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When Life Gives You Lemons:

Seven Year Old Donates Lemonade Stand Profits to Help Local Charity


Reaching beyond the immediate pain of the present to the hope of a brighter future has seemed difficult for so many families. However, the faith of a child has a way of shining through even the darkest of times. 

Isabella Brennan, age 7, found a unique way to bring her own blend of cheer to the community. 

A video has circulated on social media with her explanation: “I had a lemonade stand. I collected money for The Mission...It just popped up in my mind.”

Isabella is the daughter of Kern County native Dana Brennan, vice president of government and public affairs at Grimmway Farms, and Joseph Brennan, adjunct professor of political science at Bakersfield College, originally of New Jersey.  

Isabella hosted the informal stand in her neighborhood on June 28, an ordinary Sunday with some extraordinary results. She donated profits from the day’s total plus some additional amounts after the big day, $350 total, to The Mission at Kern County. 

A local charity, The Mission at Kern County is a non-profit organization based in Bakersfield that assists with meals, shelter, and educational opportunities for those in need. Physical, emotional, and spiritual wellbeing are part of the charity’s focus.

Mom Dana Brennan emphasized that the lemonade stand - and the decision to donate all of her profits - was Isabella’s idea and that she was determined to conceive every aspect of it as a viable project. 

“Previously, we lived north of Sacramento, where homelessness stands out in daily life. Isabella saw that; she noticed people and she started asking questions at a young age,” said Dana. “We explained it as best we could. She gave things away and it has just been an issue on her mind and in her heart. She said she wanted to do a lemonade stand, and she made the final call to donate all profits.” 

“For a number of years, our family has been supportive of The Mission,” said Dana. “It is important to us as a faith-based ministry, and all the issues that may accompany that work in the community are important, too, in ministering to the whole person.”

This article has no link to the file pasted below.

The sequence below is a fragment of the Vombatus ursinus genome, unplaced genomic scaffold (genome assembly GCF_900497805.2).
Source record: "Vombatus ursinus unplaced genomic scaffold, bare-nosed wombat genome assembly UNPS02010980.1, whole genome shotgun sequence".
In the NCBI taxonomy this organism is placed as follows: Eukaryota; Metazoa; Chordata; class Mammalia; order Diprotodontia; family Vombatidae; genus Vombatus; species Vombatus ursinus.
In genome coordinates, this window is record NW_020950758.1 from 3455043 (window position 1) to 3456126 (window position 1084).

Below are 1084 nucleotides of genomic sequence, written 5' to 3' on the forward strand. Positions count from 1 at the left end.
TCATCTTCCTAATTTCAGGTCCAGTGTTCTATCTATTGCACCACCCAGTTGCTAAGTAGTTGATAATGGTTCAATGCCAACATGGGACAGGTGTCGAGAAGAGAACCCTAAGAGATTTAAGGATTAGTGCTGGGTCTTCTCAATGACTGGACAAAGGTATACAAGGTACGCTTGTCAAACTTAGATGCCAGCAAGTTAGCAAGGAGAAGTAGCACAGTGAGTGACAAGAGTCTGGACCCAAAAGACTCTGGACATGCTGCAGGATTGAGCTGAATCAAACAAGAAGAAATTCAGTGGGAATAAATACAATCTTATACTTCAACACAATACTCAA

Job training, transitional living for those struggling with addiction, and direct aid to individuals experiencing homelessness are also part of The Mission at Kern County’s work.

A small but important venture, the lemonade stand outshone the usual quiet fate of children’s homemade efforts sometimes hosted for a fleeting day on quiet residential streets.  

Isabella prepared lemonade from a powdered mix and sold it for 50 cents per cup. Rather than donating the collected nickels, dimes and bills, her parents wrote a check for practical reasons, but the sincerity of Isabella’s offering remained even through the formalities of modern banking.

“Well, friends and family donated more than just the cost of a cup,” laughed Dana. “It was really touching because people turned out for it. Family sent donations from the East Coast just to support the cause.” 

Friends, neighbors, and Assemblyman Vince Fong all came by to try Isabella’s lemonade in recognition of the surprisingly sweet fundraising initiative.  

“I had fun. It was something I kept thinking about, and so I made a plan to do it,” said the incoming second grader. “The money could help other people.”

“I think that, at 7, to understand to some degree these social issues and seeing that your daughter has a heart for others is a really neat thing,” said Joseph. “None of this would have been possible without the support of family and friends.”

Even with the inherent isolation COVID-19 has brought, Isabella’s lemonade stand proves people are still willing to unite for a cause.

“It was a socially-distanced lemonade stand, with precautions,” said Dana. “The usual ways people get together like fundraisers or going to events for a cause just aren’t happening right now. We had to be creative but I say ‘we’ very loosely. We just helped support it where we could. Even as we’re spending more time in our own homes, there are still those out there in the community who don’t have that comfort.”

Joseph agreed. 

“That’s really what Bakersfield is about: a sense of community and helping others,” he said. 

Isabella and her mom have discussed the possibility of hosting another lemonade stand in the future: “We could make it virtual, or maybe when it’s not so hot,” said Dana. Isabella is up for the challenge and will set a great example for her brother, Joe, age 3. 

The scope of the issues Isabella’s fundraiser affects may not be something she fully understands, her parents have concluded. The joy giving can bring and the satisfaction of a job well done, though, stand out at any age. 

Find more information on The Mission at Kern County at https://www.themissionkc.org/services.html

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